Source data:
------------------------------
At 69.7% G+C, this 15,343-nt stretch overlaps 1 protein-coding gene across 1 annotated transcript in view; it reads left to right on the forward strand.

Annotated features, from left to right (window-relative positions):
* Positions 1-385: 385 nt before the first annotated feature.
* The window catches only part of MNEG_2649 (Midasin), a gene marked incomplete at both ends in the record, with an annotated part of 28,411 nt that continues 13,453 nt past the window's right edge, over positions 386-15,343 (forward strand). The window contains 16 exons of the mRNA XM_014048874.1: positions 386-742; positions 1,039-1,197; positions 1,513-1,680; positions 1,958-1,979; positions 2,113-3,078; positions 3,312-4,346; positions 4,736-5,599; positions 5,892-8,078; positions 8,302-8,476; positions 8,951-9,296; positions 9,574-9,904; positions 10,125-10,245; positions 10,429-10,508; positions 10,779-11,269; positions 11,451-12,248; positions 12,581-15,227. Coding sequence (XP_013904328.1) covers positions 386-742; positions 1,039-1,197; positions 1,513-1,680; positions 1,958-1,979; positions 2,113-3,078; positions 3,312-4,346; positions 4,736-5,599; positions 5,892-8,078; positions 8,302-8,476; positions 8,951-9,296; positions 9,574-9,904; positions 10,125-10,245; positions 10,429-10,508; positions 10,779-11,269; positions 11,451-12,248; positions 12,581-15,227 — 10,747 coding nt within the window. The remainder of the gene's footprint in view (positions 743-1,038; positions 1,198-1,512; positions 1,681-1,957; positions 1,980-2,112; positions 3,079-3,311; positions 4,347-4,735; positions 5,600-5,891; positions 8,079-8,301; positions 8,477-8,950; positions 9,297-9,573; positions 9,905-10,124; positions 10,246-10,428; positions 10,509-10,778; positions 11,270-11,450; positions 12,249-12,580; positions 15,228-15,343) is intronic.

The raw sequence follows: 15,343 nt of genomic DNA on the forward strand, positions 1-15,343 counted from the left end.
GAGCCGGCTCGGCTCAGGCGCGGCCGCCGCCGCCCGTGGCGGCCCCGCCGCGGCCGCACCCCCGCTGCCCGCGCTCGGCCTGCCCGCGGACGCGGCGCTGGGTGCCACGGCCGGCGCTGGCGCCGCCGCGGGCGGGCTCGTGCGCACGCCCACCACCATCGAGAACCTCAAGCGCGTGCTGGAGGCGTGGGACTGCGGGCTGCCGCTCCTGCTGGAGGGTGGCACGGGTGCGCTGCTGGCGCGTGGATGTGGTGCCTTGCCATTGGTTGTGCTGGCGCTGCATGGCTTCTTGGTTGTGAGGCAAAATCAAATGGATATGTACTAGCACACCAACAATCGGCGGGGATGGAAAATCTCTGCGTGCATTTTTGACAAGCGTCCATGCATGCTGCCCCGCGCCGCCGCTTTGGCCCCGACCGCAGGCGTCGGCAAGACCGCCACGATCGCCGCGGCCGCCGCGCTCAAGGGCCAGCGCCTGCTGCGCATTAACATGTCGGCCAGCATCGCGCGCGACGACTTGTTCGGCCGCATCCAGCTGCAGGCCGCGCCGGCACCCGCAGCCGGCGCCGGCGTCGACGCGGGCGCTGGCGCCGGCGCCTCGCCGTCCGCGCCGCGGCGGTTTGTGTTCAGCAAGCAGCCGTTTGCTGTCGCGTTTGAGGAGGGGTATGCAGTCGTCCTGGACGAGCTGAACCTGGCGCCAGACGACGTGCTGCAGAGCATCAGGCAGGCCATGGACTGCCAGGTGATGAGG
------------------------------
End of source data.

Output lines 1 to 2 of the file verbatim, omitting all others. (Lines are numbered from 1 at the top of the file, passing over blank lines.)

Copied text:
At 69.7% G+C, this 15,343-nt stretch overlaps 1 protein-coding gene across 1 annotated transcript in view; it reads left to right on the forward strand.

Annotated features, from left to right (window-relative positions):